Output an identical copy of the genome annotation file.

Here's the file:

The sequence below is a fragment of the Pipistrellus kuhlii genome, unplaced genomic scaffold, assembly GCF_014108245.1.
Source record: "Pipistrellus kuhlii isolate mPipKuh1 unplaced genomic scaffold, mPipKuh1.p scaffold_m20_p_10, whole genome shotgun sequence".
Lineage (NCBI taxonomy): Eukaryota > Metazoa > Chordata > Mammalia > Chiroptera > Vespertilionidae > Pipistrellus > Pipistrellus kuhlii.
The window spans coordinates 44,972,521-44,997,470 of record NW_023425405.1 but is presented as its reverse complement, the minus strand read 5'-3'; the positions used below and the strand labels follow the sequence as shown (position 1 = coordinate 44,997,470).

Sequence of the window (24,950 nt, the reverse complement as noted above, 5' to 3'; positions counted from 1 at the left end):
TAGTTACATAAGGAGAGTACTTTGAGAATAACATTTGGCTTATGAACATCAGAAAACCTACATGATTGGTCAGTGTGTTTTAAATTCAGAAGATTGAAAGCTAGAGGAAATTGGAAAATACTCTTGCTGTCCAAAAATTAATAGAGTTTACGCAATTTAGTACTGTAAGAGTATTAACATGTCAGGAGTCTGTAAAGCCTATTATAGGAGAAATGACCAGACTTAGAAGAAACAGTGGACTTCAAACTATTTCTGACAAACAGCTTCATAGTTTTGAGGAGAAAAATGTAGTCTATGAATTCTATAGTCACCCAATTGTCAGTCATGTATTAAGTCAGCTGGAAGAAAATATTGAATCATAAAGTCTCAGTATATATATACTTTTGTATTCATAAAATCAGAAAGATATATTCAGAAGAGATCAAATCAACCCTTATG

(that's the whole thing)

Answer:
The sequence below is a fragment of the Pipistrellus kuhlii genome, unplaced genomic scaffold, assembly GCF_014108245.1.
Source record: "Pipistrellus kuhlii isolate mPipKuh1 unplaced genomic scaffold, mPipKuh1.p scaffold_m20_p_10, whole genome shotgun sequence".
Lineage (NCBI taxonomy): Eukaryota > Metazoa > Chordata > Mammalia > Chiroptera > Vespertilionidae > Pipistrellus > Pipistrellus kuhlii.
The window spans coordinates 44,972,521-44,997,470 of record NW_023425405.1 but is presented as its reverse complement, the minus strand read 5'-3'; the positions used below and the strand labels follow the sequence as shown (position 1 = coordinate 44,997,470).

Sequence of the window (24,950 nt, the reverse complement as noted above, 5' to 3'; positions counted from 1 at the left end):
TAGTTACATAAGGAGAGTACTTTGAGAATAACATTTGGCTTATGAACATCAGAAAACCTACATGATTGGTCAGTGTGTTTTAAATTCAGAAGATTGAAAGCTAGAGGAAATTGGAAAATACTCTTGCTGTCCAAAAATTAATAGAGTTTACGCAATTTAGTACTGTAAGAGTATTAACATGTCAGGAGTCTGTAAAGCCTATTATAGGAGAAATGACCAGACTTAGAAGAAACAGTGGACTTCAAACTATTTCTGACAAACAGCTTCATAGTTTTGAGGAGAAAAATGTAGTCTATGAATTCTATAGTCACCCAATTGTCAGTCATGTATTAAGTCAGCTGGAAGAAAATATTGAATCATAAAGTCTCAGTATATATATACTTTTGTATTCATAAAATCAGAAAGATATATTCAGAAGAGATCAAATCAACCCTTATG